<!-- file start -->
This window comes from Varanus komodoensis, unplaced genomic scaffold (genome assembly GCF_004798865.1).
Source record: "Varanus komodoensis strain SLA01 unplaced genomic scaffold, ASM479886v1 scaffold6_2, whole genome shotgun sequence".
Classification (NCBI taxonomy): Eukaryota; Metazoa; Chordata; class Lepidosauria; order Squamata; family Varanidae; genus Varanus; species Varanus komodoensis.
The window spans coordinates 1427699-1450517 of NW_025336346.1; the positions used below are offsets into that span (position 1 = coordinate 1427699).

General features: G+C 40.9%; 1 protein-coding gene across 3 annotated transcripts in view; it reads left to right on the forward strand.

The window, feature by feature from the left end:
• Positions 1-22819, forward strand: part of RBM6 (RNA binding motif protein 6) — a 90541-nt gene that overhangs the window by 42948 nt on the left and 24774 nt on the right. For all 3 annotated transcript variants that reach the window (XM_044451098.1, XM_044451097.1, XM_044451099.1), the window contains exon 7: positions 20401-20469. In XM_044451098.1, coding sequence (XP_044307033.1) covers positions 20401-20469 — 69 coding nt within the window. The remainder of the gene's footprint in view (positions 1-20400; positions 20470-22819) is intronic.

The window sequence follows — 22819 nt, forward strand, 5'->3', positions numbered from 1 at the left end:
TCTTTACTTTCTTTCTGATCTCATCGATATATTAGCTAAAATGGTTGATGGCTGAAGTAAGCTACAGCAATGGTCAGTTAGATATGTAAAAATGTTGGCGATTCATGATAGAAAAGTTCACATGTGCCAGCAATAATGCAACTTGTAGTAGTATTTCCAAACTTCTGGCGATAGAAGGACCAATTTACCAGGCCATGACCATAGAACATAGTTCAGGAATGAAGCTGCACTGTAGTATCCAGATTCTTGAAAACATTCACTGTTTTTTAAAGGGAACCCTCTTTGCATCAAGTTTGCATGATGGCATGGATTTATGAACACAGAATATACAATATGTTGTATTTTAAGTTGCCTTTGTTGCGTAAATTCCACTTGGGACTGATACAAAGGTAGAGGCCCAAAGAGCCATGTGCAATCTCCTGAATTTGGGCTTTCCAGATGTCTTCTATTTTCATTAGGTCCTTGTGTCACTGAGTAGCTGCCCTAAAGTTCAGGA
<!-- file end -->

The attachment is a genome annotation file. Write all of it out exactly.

This window comes from Varanus komodoensis, unplaced genomic scaffold (genome assembly GCF_004798865.1).
Source record: "Varanus komodoensis strain SLA01 unplaced genomic scaffold, ASM479886v1 scaffold6_2, whole genome shotgun sequence".
Classification (NCBI taxonomy): Eukaryota; Metazoa; Chordata; class Lepidosauria; order Squamata; family Varanidae; genus Varanus; species Varanus komodoensis.
The window spans coordinates 1427699-1450517 of NW_025336346.1; the positions used below are offsets into that span (position 1 = coordinate 1427699).

General features: G+C 40.9%; 1 protein-coding gene across 3 annotated transcripts in view; it reads left to right on the forward strand.

The window, feature by feature from the left end:
• Positions 1-22819, forward strand: part of RBM6 (RNA binding motif protein 6) — a 90541-nt gene that overhangs the window by 42948 nt on the left and 24774 nt on the right. For all 3 annotated transcript variants that reach the window (XM_044451098.1, XM_044451097.1, XM_044451099.1), the window contains exon 7: positions 20401-20469. In XM_044451098.1, coding sequence (XP_044307033.1) covers positions 20401-20469 — 69 coding nt within the window. The remainder of the gene's footprint in view (positions 1-20400; positions 20470-22819) is intronic.

The window sequence follows — 22819 nt, forward strand, 5'->3', positions numbered from 1 at the left end:
TCTTTACTTTCTTTCTGATCTCATCGATATATTAGCTAAAATGGTTGATGGCTGAAGTAAGCTACAGCAATGGTCAGTTAGATATGTAAAAATGTTGGCGATTCATGATAGAAAAGTTCACATGTGCCAGCAATAATGCAACTTGTAGTAGTATTTCCAAACTTCTGGCGATAGAAGGACCAATTTACCAGGCCATGACCATAGAACATAGTTCAGGAATGAAGCTGCACTGTAGTATCCAGATTCTTGAAAACATTCACTGTTTTTTAAAGGGAACCCTCTTTGCATCAAGTTTGCATGATGGCATGGATTTATGAACACAGAATATACAATATGTTGTATTTTAAGTTGCCTTTGTTGCGTAAATTCCACTTGGGACTGATACAAAGGTAGAGGCCCAAAGAGCCATGTGCAATCTCCTGAATTTGGGCTTTCCAGATGTCTTCTATTTTCATTAGGTCCTTGTGTCACTGAGTAGCTGCCCTAAAGTTCAGGA